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Pros and cons of pulling money from a Roth IRA to buy a home

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For Americans, purchasing a home can be challenging because it involves making a down payment. If you put down less than 20%, you may have to pay for private mortgage insurance each month. Even with an FHA loan requiring a 3.5% down payment, you’d still need $7,000 in cash for a $200,000 home.

If you are struggling to come up with the down payment, you may be eligible to withdraw up to $10,000 from your Roth IRA without incurring taxes or penalties. Additionally, you can withdraw your contributions from your Roth IRA anytime without paying extra taxes or penalties. This option is becoming increasingly popular among Americans who don’t have many other choices.

The issue at hand is whether it is wise to use funds from your Roth IRA in order to purchase a home. We will explore the advantages and disadvantages of this decision.

Pros and cons of pulling money from a Roth IRA for homebuying

Using funds from a Roth IRA to purchase a home comes with advantages and disadvantages.


  • First-time homebuyer exemption: If you’ve never owned a home before, you can take advantage of the first-time homebuyer exemption, which permits you to withdraw up to $10,000 from your Roth IRA to use for buying a home. By using this exemption, you may avoid any penalties and charges associated with the withdrawal.
  • Withdraw contributions at any time: You can withdraw the contributions made to a Roth IRA, which are after-tax, at any time without facing penalties or fees. This rule applies only to the contributions and not to any earnings.
  • Build home equity: If you use funds from your Roth IRA to purchase a home, you can begin to accumulate equity in the property and potentially benefit from any increase in its value, which could lead to building wealth.


  • Penalties and taxes: Withdrawing funds from your Roth IRA may result in penalties and taxes in certain situations. For example, withdrawing over $10,000 if you’re a first-time homebuyer can lead to penalties and taxes. Furthermore, there might be a 10% penalty and taxes if you withdraw earnings when you’re under 59 ½ and the account is under five years old.
  • Loss of potential earnings: If there is less money in your Roth IRA account, you will miss out on the benefits of compound interest. This can lead to a decrease in your Roth IRA’s potential earnings, which can negatively impact your retirement funds.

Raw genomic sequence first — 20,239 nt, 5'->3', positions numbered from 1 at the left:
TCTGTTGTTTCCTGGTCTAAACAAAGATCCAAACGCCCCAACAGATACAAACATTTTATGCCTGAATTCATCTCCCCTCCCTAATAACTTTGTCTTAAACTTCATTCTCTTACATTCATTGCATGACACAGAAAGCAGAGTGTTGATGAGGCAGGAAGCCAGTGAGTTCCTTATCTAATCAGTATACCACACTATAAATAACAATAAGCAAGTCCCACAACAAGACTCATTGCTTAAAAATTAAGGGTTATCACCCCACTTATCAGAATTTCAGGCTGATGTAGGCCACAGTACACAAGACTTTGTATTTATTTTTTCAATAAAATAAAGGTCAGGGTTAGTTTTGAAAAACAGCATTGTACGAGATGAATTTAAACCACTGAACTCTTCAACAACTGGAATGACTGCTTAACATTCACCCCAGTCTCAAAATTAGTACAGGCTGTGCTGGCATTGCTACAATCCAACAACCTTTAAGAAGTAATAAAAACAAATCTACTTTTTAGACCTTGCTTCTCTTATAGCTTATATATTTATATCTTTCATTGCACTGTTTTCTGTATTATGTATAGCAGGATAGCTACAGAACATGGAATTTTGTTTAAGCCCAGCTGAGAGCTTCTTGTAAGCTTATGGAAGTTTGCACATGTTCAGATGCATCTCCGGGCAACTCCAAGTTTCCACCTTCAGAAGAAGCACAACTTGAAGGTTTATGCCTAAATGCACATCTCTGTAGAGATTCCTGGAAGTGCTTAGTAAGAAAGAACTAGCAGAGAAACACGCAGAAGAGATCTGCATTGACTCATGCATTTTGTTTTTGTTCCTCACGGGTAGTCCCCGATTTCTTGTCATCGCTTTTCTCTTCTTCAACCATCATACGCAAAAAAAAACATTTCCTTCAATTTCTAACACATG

• Reduced retirement savings: The IRA is designed to help you save money for your retirement. If you withdraw money from it before retiring, you could have less money to use when you actually do retire.
  • Less liquidity: Although homes can appreciate and hold significant value, they are less easily converted into cash than the funds in your Roth IRA.
  • Market risk: Whether or not homes appreciate is closely tied to the condition of the local real estate market.

Alternatives to pulling money from a Roth IRA

Instead of using money from your Roth IRA to buy a home, you can consider other options. One easy alternative is to wait to buy the home and save up enough cash for a down payment. You can do this by starting a high-yield savings account and adding money to it until you have enough for the down payment.

One option you could look into is taking out a 401(k) loan. This is different from withdrawing from your Roth account early because you must pay the loan back, and it won’t decrease your 401(k) balance. Just be aware that you’ll have to pay interest like other types of loans.

One option to consider if you own a home and need to fund a purchase is a home equity line of credit (HELOC). This loan allows you to borrow against the equity you have in your home, but keep in mind that your home serves as collateral for the loan.

Bottom Line

Buying a home using funds from your Roth IRA may seem attractive due to rising home prices and the allowance of penalty-free withdrawals of up to $10,000 for first-time homebuyers. However, there are several potential disadvantages, including penalties and taxes and the loss of potential earnings. Waiting until you can afford the down payment or exploring financing options like a 401(k) loan or a HELOC may be better in some cases.

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